By Linna Zheng, 3B CFM

The needs of banking customers are evolving dynamically, and banks are doing their best to catch up and put those customer needs at the centre of their business. In this article, I will walk you through some of the major research and learnings in bank customer satisfaction so you can start to understand the banks’ priorities, whether you are inspired by the challenges of running a bank, what kind of customer you would like to serve if you work for a bank, and how you would like to serve them.

In 2014, Ernst & Young surveyed banking customers and broke them down into 8 segments based on their behavior, beliefs and economic status. They also have an interactive demographics/segments tool that you can use to break down customers globally and by country.

The 2016 Canadian Retail Banking Satisfaction Study done by J. D. Powers measures customer satisfaction in
1. Product
2. Self-service
3. Personal service
4. Facilities
5. Communication
6. Financial advisor, and
7. Problem resolution

They found that

  • Proactively reaching out to customers to notify them of product and service benefits and provide guidance on financial goals boosts overall customer satisfaction.
  • Preventing problems is critical to customer satisfaction. Problems happen more frequently with customers who have >$10k.
  • Problem resolution can salvage satisfaction. Solving a problem increases satisfaction by 89 points, but resolving a problem on the first contact, on the same day and without transferring the customer improves satisfaction by 190 points.

The study ranks the customer satisfaction of the big 5 banks and midsized banks on a 1000-point scale as follows:post-5-banking-clients-big-5


According to the 2016 Global Consumer Banking Survey conducted by EY, banks are becoming less relevant to their customers. This infographic summarizes their most shocking statistics:


Banks need to build trust with their customers so they are ‘not just another bank’. EY recommends that each bank transforms their front line’s ability to provide unbiased, high-quality advice, eliminate errors and shorten timelines in their operations, and be completely transparent about their product pricing and features.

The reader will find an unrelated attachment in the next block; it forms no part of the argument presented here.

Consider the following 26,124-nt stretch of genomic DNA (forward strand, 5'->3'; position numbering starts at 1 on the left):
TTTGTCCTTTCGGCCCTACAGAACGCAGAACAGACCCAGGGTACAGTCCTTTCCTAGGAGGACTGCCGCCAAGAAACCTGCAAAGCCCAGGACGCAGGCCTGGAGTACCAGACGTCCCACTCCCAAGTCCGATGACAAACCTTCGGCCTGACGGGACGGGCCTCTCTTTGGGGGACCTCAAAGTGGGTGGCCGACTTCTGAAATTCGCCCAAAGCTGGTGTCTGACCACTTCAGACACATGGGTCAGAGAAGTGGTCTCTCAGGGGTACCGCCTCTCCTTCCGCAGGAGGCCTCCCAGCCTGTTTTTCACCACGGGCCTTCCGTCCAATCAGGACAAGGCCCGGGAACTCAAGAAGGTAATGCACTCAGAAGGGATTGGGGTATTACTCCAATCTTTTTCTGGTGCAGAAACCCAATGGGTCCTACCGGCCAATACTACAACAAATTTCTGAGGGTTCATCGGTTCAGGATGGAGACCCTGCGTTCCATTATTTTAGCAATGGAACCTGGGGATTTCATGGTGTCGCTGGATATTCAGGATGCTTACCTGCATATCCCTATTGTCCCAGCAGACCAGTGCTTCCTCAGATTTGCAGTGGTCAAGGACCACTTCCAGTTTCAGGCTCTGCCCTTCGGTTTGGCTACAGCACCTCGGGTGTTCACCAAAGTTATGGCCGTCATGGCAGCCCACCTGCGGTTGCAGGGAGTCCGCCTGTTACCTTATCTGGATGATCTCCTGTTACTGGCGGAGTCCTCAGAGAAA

Banks are also unable to deliver the services customers expect because they are disconnected from what their customers prefer and how they behave. EY recommends that banks segment their customers into smaller groups and personalize their services with more focus.

Banks need to rethink how they distribute their services and engage their customers, and start innovating their customer experience. EY recommends that banks rethink their branch closure plans and the future role of their branches, align all channel decisions with deep data analysis, simplify their product portfolios, features and pricing, and design future end-to-end customer journeys across multiple channels.

Accenture’s research adds more insights on engaging customers in year 2020. Here are some of their more eye-opening calls-to-action:

  • 80% of customers would not have switched their providers had issues been resolved firsthand.
  • Digital channels have increased overall interactions with banks. 10/17 of customers’ monthly bank interactions are through their mobile device.
  • Most customers who participate in loyalty programs do it to gain access to the “best deals” and do not necessarily stay for the long run.
  • Compelling offers can win back customers: customers generally have little hassle with switching.
  • Almost half of customers would likely bank with a non-traditional bank competitor that they are currently doing business with, if that competitor were to offer the service.

As Accenture mentions on the last page of their report, simply being more digital will not give banks the differentiation they need to capture the
attention of, retain and best serve today’s digital customers, like an ‘Everyday Bank’ would. The following graphic shows how multidimensional an ‘Everyday Bank’ would be, and around 1/3 of banks are considering this new service model:

the everyday bank.png

What do all of these learnings tell you about yourself? Personally, I would like to work for a bank that is good at satisfying its customers since that would affect the amount of impact in the work I do. I am curious to find out how RBC and Tangerine satisfy their customers, and I am excited to be heading to TD IT risk management in my next co-op term as TD is #2 in customer satisfaction out of the big 5 banks. As a CFM student headed into the IT world of banks, my role would be to 1) increase the speed of a bank’s services and/or 2) prevent the customer and other employees from experiencing any problems or downtimes and as a result, improve the reliability and trustworthiness of the bank so it can keep its customers coming back. Since I am interested in personal finance as well, and the banks are considering keeping their branches, I might give the front-end financial advisor role a try too.

Want to share what you think about banking and what your next steps are? Leave a comment below!